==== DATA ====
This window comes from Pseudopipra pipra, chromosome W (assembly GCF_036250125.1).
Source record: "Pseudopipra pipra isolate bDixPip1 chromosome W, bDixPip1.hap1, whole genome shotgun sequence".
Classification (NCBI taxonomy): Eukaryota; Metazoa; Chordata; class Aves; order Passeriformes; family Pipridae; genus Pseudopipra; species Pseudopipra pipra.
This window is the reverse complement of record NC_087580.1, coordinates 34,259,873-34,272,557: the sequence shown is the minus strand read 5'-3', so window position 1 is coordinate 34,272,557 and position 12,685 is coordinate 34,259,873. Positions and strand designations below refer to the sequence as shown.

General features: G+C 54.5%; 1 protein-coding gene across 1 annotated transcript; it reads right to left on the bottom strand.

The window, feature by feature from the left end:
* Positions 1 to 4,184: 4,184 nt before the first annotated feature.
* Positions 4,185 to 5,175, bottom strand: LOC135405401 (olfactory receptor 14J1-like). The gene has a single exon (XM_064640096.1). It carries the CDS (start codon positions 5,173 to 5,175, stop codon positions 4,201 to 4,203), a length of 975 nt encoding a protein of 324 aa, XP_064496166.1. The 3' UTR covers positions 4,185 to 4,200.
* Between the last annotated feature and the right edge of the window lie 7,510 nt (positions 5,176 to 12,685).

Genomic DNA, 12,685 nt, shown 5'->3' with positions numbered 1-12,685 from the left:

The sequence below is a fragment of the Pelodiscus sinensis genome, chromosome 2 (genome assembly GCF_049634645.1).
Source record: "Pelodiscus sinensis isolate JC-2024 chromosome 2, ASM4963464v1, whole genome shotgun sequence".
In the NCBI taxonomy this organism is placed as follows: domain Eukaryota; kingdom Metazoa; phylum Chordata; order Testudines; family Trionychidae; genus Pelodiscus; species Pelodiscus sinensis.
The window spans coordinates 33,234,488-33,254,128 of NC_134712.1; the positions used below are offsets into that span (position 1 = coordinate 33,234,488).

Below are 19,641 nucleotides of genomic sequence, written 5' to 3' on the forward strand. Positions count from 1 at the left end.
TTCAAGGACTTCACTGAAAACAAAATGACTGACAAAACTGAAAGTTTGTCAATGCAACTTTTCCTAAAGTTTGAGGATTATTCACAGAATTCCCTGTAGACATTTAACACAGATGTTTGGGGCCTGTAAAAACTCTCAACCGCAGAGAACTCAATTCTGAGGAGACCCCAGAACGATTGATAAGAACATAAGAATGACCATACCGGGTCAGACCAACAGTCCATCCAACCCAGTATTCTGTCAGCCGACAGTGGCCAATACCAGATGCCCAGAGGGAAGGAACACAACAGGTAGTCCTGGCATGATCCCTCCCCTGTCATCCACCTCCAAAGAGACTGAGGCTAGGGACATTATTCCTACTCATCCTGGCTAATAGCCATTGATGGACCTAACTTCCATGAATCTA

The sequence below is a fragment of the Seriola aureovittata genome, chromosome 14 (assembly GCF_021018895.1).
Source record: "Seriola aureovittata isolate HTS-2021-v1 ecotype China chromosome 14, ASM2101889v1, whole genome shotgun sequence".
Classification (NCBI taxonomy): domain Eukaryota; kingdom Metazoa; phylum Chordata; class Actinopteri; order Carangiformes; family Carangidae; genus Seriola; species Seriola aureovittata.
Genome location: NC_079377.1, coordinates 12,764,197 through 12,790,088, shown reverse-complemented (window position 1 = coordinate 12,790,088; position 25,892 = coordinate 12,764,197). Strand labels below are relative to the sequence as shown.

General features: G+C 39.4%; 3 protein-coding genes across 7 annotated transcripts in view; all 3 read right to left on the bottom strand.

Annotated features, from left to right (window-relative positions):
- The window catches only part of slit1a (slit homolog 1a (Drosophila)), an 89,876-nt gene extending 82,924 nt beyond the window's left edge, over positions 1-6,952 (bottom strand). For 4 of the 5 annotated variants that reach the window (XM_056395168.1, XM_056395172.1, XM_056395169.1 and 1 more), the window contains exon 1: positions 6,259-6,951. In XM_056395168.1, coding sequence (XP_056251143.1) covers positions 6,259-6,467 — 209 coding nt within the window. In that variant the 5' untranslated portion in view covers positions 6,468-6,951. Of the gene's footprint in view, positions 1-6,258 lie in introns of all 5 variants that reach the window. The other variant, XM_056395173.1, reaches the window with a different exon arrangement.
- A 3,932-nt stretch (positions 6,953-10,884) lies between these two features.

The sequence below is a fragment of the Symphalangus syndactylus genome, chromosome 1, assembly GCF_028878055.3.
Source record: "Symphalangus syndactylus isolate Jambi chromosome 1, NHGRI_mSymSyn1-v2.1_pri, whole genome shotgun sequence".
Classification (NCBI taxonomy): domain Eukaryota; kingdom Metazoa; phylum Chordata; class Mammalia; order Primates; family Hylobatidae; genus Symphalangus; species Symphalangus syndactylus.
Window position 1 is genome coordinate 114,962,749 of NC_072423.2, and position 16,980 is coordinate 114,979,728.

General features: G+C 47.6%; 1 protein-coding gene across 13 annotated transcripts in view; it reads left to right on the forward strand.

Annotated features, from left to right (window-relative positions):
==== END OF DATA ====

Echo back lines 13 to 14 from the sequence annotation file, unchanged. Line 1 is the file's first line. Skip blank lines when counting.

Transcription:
In the NCBI taxonomy this organism is placed as follows: domain Eukaryota; kingdom Metazoa; phylum Chordata; order Testudines; family Trionychidae; genus Pelodiscus; species Pelodiscus sinensis.
The window spans coordinates 33,234,488-33,254,128 of NC_134712.1; the positions used below are offsets into that span (position 1 = coordinate 33,234,488).